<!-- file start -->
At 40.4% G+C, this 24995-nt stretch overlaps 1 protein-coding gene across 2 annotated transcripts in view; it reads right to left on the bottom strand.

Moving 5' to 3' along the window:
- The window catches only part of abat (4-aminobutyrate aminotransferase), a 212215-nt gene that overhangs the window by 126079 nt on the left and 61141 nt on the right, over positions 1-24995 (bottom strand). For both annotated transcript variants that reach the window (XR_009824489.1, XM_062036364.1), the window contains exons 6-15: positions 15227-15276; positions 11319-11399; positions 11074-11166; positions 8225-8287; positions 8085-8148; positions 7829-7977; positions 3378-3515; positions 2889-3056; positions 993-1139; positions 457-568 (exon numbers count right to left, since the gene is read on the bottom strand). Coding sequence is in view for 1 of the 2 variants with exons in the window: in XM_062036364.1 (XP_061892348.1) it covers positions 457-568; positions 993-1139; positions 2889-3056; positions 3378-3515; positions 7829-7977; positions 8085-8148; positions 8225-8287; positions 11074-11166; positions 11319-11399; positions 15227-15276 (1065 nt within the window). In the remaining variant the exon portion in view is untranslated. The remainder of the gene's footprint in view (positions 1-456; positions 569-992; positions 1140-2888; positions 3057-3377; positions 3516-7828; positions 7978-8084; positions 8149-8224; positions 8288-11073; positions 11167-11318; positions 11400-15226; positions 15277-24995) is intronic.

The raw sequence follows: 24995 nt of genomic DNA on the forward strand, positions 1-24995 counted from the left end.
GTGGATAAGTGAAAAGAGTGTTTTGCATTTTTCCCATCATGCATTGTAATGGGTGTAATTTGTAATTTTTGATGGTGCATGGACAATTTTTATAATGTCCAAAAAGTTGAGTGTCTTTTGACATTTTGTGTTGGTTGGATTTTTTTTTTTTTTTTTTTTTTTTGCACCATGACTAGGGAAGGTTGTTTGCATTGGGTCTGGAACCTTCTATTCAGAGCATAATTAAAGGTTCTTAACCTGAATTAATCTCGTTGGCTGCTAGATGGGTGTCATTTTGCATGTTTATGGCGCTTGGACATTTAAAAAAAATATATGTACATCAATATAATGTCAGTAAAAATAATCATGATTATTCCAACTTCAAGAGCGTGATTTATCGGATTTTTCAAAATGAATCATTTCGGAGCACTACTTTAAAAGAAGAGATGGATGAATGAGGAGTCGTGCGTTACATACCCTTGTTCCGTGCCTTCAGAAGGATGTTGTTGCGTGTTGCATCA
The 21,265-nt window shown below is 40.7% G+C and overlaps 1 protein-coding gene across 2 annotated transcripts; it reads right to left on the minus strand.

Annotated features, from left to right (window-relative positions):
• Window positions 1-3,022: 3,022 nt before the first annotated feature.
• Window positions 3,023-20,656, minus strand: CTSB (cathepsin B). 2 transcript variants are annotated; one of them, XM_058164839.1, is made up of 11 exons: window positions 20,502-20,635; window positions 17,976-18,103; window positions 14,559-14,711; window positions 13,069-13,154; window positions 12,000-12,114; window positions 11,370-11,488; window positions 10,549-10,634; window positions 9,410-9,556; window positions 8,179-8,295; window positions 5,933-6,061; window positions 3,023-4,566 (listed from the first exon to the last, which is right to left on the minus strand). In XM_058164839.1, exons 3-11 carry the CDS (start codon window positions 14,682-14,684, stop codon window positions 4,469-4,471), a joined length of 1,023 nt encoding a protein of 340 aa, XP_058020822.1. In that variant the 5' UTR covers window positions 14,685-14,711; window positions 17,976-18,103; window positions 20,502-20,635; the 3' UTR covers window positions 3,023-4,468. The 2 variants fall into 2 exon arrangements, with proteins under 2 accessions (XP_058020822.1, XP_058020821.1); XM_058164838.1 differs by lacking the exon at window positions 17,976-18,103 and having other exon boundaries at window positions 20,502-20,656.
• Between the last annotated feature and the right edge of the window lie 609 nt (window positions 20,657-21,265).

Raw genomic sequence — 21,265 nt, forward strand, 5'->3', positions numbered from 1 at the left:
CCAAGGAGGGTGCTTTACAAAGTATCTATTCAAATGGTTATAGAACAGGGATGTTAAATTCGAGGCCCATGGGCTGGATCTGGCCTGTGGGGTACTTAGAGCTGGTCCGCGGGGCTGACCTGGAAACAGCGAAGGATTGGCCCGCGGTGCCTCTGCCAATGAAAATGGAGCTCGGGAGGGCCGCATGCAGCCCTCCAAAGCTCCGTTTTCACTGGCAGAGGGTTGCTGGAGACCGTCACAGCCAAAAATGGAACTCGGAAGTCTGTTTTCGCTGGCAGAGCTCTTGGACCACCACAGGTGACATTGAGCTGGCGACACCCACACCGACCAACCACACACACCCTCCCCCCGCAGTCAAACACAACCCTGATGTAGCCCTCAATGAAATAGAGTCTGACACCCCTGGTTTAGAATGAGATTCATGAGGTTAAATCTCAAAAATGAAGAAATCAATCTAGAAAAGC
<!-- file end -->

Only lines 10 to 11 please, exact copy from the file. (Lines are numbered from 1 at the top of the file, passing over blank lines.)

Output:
• Between the last annotated feature and the right edge of the window lie 609 nt (window positions 20,657-21,265).

Raw genomic sequence — 21,265 nt, forward strand, 5'->3', positions numbered from 1 at the left: